Described as the most hated civil servant in Britain, it was half a century ago that Dr Richard Beeching was appointed as chairman of British Railways with one key directive – to cut the soaring losses.
The 1950s had seen the start of a mass shift from public to private transport, as lorries, cars, buses and motorbikes replaced trains as Britain’s most popular means of travel.
So often pilloried by the press and public for closing numerous picturesque and romantic country branch lines, leaving even many large towns cut off from the railway network, Beeching might also be seen as merely streamlining a process that was already underway.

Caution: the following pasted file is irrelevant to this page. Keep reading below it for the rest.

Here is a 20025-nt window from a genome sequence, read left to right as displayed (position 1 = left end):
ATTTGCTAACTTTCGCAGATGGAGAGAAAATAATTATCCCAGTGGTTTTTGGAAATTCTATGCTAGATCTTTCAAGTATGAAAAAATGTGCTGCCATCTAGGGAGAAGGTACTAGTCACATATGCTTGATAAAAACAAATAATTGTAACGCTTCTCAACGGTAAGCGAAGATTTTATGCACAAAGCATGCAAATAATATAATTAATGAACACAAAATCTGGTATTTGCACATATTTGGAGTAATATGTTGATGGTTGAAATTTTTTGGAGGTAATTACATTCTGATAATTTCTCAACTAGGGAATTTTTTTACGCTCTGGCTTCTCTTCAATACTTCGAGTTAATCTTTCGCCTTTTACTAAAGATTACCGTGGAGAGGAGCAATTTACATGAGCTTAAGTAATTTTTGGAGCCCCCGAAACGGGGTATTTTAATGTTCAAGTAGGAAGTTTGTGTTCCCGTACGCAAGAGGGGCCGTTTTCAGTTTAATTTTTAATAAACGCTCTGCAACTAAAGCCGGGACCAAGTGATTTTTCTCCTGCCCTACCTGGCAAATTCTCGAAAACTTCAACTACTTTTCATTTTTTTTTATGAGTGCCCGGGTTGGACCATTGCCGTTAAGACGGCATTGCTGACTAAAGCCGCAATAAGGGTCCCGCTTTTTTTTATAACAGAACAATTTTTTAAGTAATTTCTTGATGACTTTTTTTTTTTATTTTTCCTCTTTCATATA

Back in the early Sixties, there were many who thought that not only were the days of steam locomotives numbered, but those of railways too, as mankind, leaping towards the first lunar landings, looked toward hovercraft and hovertrains as the transport of the future.
Against the dynamic background of the greatest decade of change of the 20th century, Heritage Railway editor Robin Jones looks back at the forces that were shaping the railway’s fortunes, the Beeching Axe, its critics, aftermath and its repercussions today.
Was Dr Beeching the villain of popular legend – or was he a hero who made Britain’s railways into a slimmer, leaner machine far more capable of tackling the challenges of the future? You decide!